Healthdirect Free Australian health advice you can count on.

Medical problem? Call 1800 022 222. If you need urgent medical help, call triple zero immediately

healthdirect Australia is a free service where you can talk to a nurse or doctor who can help you know what to do.

beginning of content

Diagnosis of coronary heart disease

Your doctor will ask about your medical and family history, check your blood pressure and do a blood test to assess your cholesterol level.

Your doctor will also ask about your lifestyle, how much exercise you do and whether you smoke. All these factors will be considered as part of the diagnosis.

Many people don't know they have coronary heart disease (CHD) until they have angina or a heart attack.

However, if your doctor thinks you are at risk of developing CHD, they may arrange a number of tests (see below) to check your heart health and determine what treatments you may need.

The Royal Australian College of General Practitioners recommends that if you are concerned about cardiovascular disease but have no symptoms talk to your doctor or specialist about whether the benefits will outweigh the risks involved with specific testing for heart disease or stroke. For further information, visit the Choosing Wisely Australia website.

Electrocardiogram (ECG) and/or 'stress ECG'

During an ECG test, electrical leads are placed on your chest, arms and legs. These leads detect small electrical signals and produce a tracing on graph paper that illustrate the electrical impulses travelling through the heart muscle. Sometimes, an additional ECG test is done while you are exercising on an exercise bike or treadmill. This is known as an 'exercise ECG' or 'stress ECG' (also called a 'stress test').

Echocardiogram

An echocardiogram uses ultrasound waves to produce a picture of your heart as it beats. This lets your doctor see the structure of your heart and how well it is working.

Angiogram

This is a special X-ray that shows whether or not your coronary arteries are narrowed or blocked. Under a local anaesthetic, a small tube (catheter) is inserted into an artery in your arm or groin and guided into the heart. Dye is injected through the catheter into the coronary arteries and X-rays are taken. The X-rays give detailed information about the condition of these arteries.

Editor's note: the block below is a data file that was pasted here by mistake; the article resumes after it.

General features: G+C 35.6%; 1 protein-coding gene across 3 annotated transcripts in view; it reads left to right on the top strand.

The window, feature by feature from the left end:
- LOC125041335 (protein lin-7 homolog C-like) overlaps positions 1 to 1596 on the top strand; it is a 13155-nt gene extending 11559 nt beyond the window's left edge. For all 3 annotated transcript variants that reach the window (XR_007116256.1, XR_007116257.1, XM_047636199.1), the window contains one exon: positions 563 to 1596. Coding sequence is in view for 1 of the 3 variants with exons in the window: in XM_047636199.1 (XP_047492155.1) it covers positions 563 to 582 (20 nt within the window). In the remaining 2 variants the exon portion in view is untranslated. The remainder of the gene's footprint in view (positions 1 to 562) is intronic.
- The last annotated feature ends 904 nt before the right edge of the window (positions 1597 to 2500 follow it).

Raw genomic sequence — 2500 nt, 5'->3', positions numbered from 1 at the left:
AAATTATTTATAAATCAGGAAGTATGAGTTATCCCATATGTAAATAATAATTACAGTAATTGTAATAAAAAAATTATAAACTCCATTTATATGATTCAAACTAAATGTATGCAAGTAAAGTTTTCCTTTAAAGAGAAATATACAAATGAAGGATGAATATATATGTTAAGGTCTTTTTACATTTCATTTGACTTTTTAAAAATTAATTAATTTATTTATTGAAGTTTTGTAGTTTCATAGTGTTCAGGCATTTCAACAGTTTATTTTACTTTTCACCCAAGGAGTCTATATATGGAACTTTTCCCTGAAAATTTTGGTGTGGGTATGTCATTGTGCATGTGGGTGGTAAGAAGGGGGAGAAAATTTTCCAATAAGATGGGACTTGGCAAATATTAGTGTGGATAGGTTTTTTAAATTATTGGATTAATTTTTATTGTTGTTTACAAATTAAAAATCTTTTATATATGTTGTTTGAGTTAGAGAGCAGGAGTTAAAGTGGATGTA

For more information you can go to www.heartfoundation.org.au.

Sources: heart foundation (Cardiovascular conditions), NHS Choices, UK (Coronary heart disease) Choosing Wisely Australia Choosing Wisely recommendations)

Last reviewed: August 2015

Recommended links

Need more information?

These trusted information partners have more on this topic.

Found 135 results

Coronary Heart Disease (CHD) | myVMC

Coronary heart disease is caused by narrowing of the blood vessels of the heart, particularly the coronary artery. It is a leading cause of death.

Read more on myVMC – Virtual Medical Centre website

Coronary heart disease

The underlying cause of coronary heart disease is a slow build up of fatty deposits on the inner wall of the blood vessels that supply the heart muscle with blood (the coronary arteries).

Read more on WA Health website

Cardiac rehabilitation

Cardiac rehabilitation is a professionally supervised program usually lasting between 610 weeks to help support you with managing your coronary heart disease or other heart problems.

Read more on WA Health website

Hypercholesterolaemia | myVMC

Hypercholesterolemia is defined as elevated blood cholesterol levels. Cholesterol can clog arteries and lead to coronary heart disease and other conditions.

Read more on myVMC – Virtual Medical Centre website

Coronary angiography - myDr.com.au

Coronary angiography allows doctors to obtain vital information about the severity and position of any narrowing in the arteries of the heart.

Read more on myDr website

CT Coronary Angiography (CTCA) - InsideRadiology

InsideRadiology provides free and easily accessible, accurate, up to date and credible information about medical imaging tests and procedures.

Read more on InsideRadiology website

Kawasaki Disease | myVMC

Kawasaki disease is currently the most common cause of acquired heart disease in children in developed countries

Read more on myVMC – Virtual Medical Centre website

Cardiovascular disease

Cardiovascular disease (CVD) is the leading cause of death and disease burden in Australia. The number of people living with cardiovascular disease is increasing due to factors including population ageing and improved treatments that have resulted in people living longer with CVD.

Read more on Department of Health website

Heart Failure | myVMC

Heart failure, in simple terms, is when the heart fails to maintain an adequate circulation of blood around the body, owing to a defect in the hearts pumping action

Read more on myVMC – Virtual Medical Centre website

Congestive Heart Failure | myVMC

Congestive heart failure is characterised by the heart not being able to pump enough blood around the body. It affects 13% of Australians over 65.

Read more on myVMC – Virtual Medical Centre website

Healthdirect 24hr 7 days a week hotline

24 hour health advice and information you can count on

1800 022 222

Government Accredited with over 140 information partners

We are a government-funded service, providing quality, approved health information

Australian Government, health department logo ACT Government logo New South Wales government, health department logo Northen Territory Government logo Government of South Australia, health department logo Tasmanian government logo Government of Western Australia, health department logo
Feedback